How to ensure safety for used cars

Check Safety Ratings

Before deciding on a used car you should always check safety ratings. First check ANCAP ratings if you’re in Australia. ANCAP ratings are based on data from tests performed in a crash lab. You’ll also want to check UCSR (Used Car Safety Ratings) which is based on data from real world crashes. Always look for cars with the best safety ratings – the more stars the better.

Check the Paperwork

Next you should make sure the paperwork is all in order. To ensure the vehicle is safe, you’ll need to match the VIN number, date of manufacture, engine number (marked on the engine itself) and number plates with those on the registration papers. If the information doesn’t perfectly match up, it could mean that the car has been stolen or that the engine has been replaced without notifying the registration authority. You’ll also need to check if you should receive a certificate of roadworthiness as the seller is required to provide it in some states.

Check under the Hood

Before purchasing a used car you should check for signs of wear or damage under the hood. Look at the dipstick. Any grey or milky oil could mean serious engine problems. Take apart the radiator cap to check the coolant. It should be bright and clean. If you spot any oil in the coolant, this may indicate serious engine problems. You should also check the radiator cooling fans, the battery and its mounting platform for corrosion or other damage.

Check inside the Car

Apart from checking under the hood, you’ll also need to check inside a used car for damage. The first thing you should do is make sure the seatbelts are in good condition. Any fraying and they will need to be replaced. Seatbelts also need to be replaced after a crash. If possible, check for signs of rust under the carpet under the front and rear seats and in the boot.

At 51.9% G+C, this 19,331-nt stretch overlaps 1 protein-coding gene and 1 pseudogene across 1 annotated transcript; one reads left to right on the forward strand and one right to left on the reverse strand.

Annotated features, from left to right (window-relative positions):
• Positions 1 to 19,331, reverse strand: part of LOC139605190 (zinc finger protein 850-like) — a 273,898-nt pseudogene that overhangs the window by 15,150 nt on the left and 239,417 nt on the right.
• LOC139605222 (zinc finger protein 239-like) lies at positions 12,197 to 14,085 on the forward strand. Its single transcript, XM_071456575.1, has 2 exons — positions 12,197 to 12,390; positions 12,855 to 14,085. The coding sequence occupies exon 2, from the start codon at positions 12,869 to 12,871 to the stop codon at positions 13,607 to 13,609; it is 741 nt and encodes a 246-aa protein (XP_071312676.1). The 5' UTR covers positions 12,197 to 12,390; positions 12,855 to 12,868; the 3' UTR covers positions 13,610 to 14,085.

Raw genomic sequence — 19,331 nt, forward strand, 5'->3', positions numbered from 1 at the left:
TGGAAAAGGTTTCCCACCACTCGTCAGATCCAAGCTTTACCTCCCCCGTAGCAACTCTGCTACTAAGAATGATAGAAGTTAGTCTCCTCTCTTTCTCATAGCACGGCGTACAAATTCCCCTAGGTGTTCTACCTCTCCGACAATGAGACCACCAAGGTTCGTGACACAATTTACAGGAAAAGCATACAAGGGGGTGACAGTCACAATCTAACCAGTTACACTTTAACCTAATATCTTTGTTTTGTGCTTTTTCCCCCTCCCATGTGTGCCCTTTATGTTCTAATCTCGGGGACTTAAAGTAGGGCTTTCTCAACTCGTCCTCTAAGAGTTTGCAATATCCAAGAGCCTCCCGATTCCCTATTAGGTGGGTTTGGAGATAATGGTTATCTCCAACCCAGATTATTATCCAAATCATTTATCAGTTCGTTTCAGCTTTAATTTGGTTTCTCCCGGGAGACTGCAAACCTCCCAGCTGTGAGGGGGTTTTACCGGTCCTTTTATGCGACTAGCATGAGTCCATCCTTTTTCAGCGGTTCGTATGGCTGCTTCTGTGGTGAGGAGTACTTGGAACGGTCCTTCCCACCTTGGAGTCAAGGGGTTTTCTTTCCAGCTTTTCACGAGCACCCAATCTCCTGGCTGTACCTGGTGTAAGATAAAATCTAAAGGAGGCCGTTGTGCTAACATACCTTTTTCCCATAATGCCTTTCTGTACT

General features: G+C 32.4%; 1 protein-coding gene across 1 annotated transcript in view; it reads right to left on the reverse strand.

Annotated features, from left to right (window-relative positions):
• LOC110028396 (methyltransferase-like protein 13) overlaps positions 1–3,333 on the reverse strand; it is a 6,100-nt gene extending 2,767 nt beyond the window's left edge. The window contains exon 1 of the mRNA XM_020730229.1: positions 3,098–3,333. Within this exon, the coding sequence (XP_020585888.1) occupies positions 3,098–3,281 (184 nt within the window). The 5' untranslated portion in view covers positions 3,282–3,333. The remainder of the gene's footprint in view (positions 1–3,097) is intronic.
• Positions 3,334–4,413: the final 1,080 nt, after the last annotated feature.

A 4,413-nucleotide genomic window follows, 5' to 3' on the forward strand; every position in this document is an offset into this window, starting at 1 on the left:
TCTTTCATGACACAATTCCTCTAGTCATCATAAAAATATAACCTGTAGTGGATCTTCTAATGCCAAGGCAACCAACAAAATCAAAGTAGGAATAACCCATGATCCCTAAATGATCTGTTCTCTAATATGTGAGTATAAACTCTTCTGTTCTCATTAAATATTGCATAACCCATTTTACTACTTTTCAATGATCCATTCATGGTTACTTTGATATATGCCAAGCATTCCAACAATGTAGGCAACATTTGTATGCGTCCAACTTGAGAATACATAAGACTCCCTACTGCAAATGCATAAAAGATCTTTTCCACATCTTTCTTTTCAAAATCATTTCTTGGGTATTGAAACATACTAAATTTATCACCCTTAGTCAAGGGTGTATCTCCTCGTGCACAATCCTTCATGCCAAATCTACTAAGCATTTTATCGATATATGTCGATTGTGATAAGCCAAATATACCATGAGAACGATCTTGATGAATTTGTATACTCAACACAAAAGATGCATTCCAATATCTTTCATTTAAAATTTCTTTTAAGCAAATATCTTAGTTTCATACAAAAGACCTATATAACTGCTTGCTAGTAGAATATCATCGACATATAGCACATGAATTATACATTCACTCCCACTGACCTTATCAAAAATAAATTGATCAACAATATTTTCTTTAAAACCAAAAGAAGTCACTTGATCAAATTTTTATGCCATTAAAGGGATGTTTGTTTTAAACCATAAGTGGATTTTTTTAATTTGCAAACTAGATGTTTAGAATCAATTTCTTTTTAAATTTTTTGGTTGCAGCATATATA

Take it for a Test Drive

Before buying, you’ll also want to take the car for a test drive to check for any serious safety issues. Before driving off, start the engine and let it idle with the hood open. Watch out for any exhaust fumes. Open the filler cap. Fumes may indicate serious engine problems. Once you’re off, watch the dashboard for any warning lights and keep an eye on the temperature gauge. Listen for any rattling noises and if possible drive over speed humps to help check for any issues. Check the brakes and for misaligned steering. The steering wheel shouldn’t have more than 5cm of play.

If All Else Fails

If all else fails and you’re not certain whether your car is safe, check with a certified mechanic. They will be able to tell you if anything needs fixing or replacing and whether the car is deemed roadworthy. It’s always a good idea to run a car past a certified mechanic before buying.